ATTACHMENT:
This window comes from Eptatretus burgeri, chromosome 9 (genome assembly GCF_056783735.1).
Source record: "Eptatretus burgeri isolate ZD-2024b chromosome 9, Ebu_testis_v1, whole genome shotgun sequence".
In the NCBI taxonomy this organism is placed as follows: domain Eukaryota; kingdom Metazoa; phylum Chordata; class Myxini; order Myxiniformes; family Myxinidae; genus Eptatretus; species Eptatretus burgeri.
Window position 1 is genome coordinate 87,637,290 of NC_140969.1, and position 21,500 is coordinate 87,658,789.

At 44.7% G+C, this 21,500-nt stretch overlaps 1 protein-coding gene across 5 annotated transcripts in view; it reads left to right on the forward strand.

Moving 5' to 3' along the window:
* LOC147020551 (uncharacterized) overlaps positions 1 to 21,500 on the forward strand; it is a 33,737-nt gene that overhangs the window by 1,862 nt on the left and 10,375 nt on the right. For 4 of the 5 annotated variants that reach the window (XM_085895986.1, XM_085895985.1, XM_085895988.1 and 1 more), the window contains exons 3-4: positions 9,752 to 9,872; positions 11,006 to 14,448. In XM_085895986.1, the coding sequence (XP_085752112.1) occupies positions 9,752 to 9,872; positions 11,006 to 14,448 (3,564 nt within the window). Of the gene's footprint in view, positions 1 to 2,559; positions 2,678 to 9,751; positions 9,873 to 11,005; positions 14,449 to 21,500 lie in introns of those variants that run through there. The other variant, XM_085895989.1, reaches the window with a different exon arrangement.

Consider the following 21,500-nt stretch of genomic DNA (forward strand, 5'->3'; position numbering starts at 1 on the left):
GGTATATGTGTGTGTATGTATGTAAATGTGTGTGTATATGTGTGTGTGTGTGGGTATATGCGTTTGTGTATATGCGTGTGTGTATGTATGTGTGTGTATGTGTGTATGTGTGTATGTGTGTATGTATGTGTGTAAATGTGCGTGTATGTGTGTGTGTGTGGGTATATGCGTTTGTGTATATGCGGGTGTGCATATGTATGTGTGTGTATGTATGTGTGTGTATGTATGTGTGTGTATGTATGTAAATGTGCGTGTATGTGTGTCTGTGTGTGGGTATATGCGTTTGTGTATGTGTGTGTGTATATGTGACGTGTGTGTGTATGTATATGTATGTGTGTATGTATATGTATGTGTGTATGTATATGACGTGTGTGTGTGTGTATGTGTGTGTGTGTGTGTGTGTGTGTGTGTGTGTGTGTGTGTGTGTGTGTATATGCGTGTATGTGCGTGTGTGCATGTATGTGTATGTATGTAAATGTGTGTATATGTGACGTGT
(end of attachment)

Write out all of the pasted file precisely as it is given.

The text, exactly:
This window comes from Eptatretus burgeri, chromosome 9 (genome assembly GCF_056783735.1).
Source record: "Eptatretus burgeri isolate ZD-2024b chromosome 9, Ebu_testis_v1, whole genome shotgun sequence".
In the NCBI taxonomy this organism is placed as follows: domain Eukaryota; kingdom Metazoa; phylum Chordata; class Myxini; order Myxiniformes; family Myxinidae; genus Eptatretus; species Eptatretus burgeri.
Window position 1 is genome coordinate 87,637,290 of NC_140969.1, and position 21,500 is coordinate 87,658,789.

At 44.7% G+C, this 21,500-nt stretch overlaps 1 protein-coding gene across 5 annotated transcripts in view; it reads left to right on the forward strand.

Moving 5' to 3' along the window:
* LOC147020551 (uncharacterized) overlaps positions 1 to 21,500 on the forward strand; it is a 33,737-nt gene that overhangs the window by 1,862 nt on the left and 10,375 nt on the right. For 4 of the 5 annotated variants that reach the window (XM_085895986.1, XM_085895985.1, XM_085895988.1 and 1 more), the window contains exons 3-4: positions 9,752 to 9,872; positions 11,006 to 14,448. In XM_085895986.1, the coding sequence (XP_085752112.1) occupies positions 9,752 to 9,872; positions 11,006 to 14,448 (3,564 nt within the window). Of the gene's footprint in view, positions 1 to 2,559; positions 2,678 to 9,751; positions 9,873 to 11,005; positions 14,449 to 21,500 lie in introns of those variants that run through there. The other variant, XM_085895989.1, reaches the window with a different exon arrangement.

Consider the following 21,500-nt stretch of genomic DNA (forward strand, 5'->3'; position numbering starts at 1 on the left):
GGTATATGTGTGTGTATGTATGTAAATGTGTGTGTATATGTGTGTGTGTGTGGGTATATGCGTTTGTGTATATGCGTGTGTGTATGTATGTGTGTGTATGTGTGTATGTGTGTATGTGTGTATGTATGTGTGTAAATGTGCGTGTATGTGTGTGTGTGTGGGTATATGCGTTTGTGTATATGCGGGTGTGCATATGTATGTGTGTGTATGTATGTGTGTGTATGTATGTGTGTGTATGTATGTAAATGTGCGTGTATGTGTGTCTGTGTGTGGGTATATGCGTTTGTGTATGTGTGTGTGTATATGTGACGTGTGTGTGTATGTATATGTATGTGTGTATGTATATGTATGTGTGTATGTATATGACGTGTGTGTGTGTGTATGTGTGTGTGTGTGTGTGTGTGTGTGTGTGTGTGTGTGTGTGTGTGTGTATATGCGTGTATGTGCGTGTGTGCATGTATGTGTATGTATGTAAATGTGTGTATATGTGACGTGT